Simulating Formation of Rifts on Saturn’s and Uranus’s Satellites versus Scarps on Mercury
The formation of scarps or “wrinkles” on Mercury is typically explained as being due to the shrinkage of an interior covered by a crust of stony material that does not shrink. A simple classroom simulation of Mercury is to inflate a small spherical balloon and put belts of frosted plastic tape around it at several angles. Putting the balloon in a cooler causes the air in the balloon to shrink like Mercury’s interior. The tape, unable to shrink with the balloon, creates scarps. Conversely, many of the medium-sized satellites of Saturn and Uranus show rifts extending for long distances over their outer crusts, which we hypothesize to be due to an expanding “ice”-rich interior. We describe a classroom simulation of the interior expansion’s effect on a nonexpanding rigid crust using eggs. The shell represents the cooled solidified surface, while the white represents the water-rich semifluid interior. The eggs are put into a plastic bag and then put into a freezer. Upon freezing, the water in the interior expands. Some of the resulting crack patterns look remarkably like those on the medium satellites of Saturn or Uranus. The interior “lava” occasionally is extruded. One example was long and straight, extending almost halfway around the egg. It resembled the recently discovered rift and ridge extending across one side of the satellite Iapetus. Inspired by this resemblance, we think that the crusts of Iapetus and other satellites with similar features have a global crustal structure weaker to tension 90° to the global lines. For an equatorial rift, assume that a satellite’s solid crust formed in an elongated shape continuously pointed at Saturn as the satellite rotates synchronously with its orbital motion. If the synchronism is disturbed, equatorial fractures may form because the crust there is flexed from “high” and “low” tides as the satellite turns relative to the planet. This does not happen at the poles. Then, if the interior expands, one of the fractures could open as a rift along the equator.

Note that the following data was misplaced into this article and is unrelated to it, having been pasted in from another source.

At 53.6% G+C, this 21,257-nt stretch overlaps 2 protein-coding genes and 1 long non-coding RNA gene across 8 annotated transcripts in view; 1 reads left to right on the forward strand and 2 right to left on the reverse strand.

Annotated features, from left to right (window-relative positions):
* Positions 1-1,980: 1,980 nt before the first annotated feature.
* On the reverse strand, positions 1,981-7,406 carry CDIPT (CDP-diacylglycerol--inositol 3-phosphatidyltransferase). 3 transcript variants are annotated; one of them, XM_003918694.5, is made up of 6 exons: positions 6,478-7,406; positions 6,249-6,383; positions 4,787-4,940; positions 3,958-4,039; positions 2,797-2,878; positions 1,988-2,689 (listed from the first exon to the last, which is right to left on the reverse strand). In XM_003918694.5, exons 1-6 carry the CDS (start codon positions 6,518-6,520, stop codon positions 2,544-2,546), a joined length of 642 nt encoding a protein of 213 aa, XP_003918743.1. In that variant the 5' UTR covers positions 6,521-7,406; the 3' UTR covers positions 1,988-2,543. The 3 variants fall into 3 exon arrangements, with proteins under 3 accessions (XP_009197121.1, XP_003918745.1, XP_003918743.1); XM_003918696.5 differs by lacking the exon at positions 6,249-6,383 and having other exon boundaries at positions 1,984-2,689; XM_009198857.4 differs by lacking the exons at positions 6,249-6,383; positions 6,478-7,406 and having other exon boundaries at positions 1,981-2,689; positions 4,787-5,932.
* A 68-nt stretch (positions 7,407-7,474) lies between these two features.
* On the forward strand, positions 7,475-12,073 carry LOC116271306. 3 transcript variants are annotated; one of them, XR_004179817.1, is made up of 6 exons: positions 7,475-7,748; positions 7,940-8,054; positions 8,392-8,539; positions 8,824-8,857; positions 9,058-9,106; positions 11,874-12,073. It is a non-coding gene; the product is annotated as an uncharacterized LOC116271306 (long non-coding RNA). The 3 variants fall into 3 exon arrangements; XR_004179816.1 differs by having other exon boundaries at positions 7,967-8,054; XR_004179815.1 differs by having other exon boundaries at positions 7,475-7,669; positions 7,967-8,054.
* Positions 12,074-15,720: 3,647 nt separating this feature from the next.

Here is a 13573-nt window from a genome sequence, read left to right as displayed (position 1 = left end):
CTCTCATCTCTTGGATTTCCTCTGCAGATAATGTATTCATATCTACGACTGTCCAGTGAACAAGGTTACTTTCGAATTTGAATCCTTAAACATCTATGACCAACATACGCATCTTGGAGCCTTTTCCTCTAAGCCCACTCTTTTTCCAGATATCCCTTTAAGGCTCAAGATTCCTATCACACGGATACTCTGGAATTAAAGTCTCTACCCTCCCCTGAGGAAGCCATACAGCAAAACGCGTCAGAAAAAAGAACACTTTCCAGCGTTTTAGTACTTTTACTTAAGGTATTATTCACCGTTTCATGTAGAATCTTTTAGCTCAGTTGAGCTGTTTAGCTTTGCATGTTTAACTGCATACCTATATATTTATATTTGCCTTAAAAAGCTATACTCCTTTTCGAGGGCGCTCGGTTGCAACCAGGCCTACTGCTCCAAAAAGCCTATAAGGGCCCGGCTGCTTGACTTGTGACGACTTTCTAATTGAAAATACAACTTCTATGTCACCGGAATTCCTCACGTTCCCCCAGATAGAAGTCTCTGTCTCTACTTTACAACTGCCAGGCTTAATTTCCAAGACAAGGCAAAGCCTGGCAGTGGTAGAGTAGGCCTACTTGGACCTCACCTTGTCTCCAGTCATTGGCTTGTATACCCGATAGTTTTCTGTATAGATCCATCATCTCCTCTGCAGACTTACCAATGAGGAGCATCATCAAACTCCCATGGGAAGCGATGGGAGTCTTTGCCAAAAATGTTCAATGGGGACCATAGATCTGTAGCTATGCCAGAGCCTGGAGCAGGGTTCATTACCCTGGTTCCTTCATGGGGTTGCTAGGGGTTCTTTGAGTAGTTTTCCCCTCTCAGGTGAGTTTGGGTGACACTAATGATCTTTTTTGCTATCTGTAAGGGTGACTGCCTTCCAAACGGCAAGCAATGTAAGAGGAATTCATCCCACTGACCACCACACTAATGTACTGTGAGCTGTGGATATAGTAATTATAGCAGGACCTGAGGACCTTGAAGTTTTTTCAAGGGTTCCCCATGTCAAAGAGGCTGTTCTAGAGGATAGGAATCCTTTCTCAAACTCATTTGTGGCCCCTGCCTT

Byrd, G. G. 2005, Astronomy Education Review, 4(1), p.73–82